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Here at Monstrow we don’t just love cycling, we also know and love the science behind it. In our Blog section you will find tips on training, group etiquette, and other interesting articles written by our knowledgeable staff.
“Hitting the wall” is a commonly used term in the endurance world. It is relatively common for athletes such as cyclists and runners to “hit the wall” or “bonk” during intense competition. The athletes’ speed slows and the legs and arms feel as heavy as lead. The athlete will frequently become disoriented and confused, as there is not enough available energy in the body to maintain basic processes, including thinking. The lack of available energy substrates causes the body to essentially “run out of gas” and therefore feels as if the body has literally run into a wall.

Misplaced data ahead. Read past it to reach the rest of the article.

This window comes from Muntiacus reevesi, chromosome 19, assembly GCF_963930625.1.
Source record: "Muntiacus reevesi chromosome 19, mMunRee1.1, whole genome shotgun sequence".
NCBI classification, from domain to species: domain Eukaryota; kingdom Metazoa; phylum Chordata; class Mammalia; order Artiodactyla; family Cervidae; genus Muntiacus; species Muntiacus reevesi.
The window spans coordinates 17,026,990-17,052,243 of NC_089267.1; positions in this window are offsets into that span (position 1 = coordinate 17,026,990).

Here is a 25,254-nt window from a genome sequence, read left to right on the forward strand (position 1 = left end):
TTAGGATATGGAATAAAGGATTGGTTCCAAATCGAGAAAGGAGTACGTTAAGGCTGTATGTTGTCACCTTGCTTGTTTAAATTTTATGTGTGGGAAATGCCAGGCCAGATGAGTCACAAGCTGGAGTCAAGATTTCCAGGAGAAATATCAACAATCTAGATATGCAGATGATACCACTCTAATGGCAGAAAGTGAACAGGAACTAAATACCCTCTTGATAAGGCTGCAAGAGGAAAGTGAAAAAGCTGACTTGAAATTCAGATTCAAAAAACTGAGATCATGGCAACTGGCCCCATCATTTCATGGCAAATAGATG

The primary source of energy used during prolonged periods of exercise, such as running a marathon or cycling 100 or more miles are carbohydrates and fats. Fats contain 9 calories per gram, and as such are more nutrient dense than carbohydrates, which contain only 4 calories per gram. So it would seem to make logical sense that the body would use mostly fats as its primary source of energy during those century rides, right? Unfortunately, fat metabolism requires significantly more oxygen and the delivery of energy is much slower than that of carbohydrates.
Carbohydrates are stored as glycogen in the liver and muscles. A well-trained endurance athlete can store 1800-2200 calories of glycogen in their respective bodies, which can last for several hours until that familiar “bonk” sets in. In order to avoid this common pitfall, a cyclist or runner must ingest energy in the form of carbohydrates every 30 minutes beginning approximately 90 minutes into the competition. Lets remember to eat on the bike so that we can continue to enjoy cycling hour after hour with a steady flow of energy!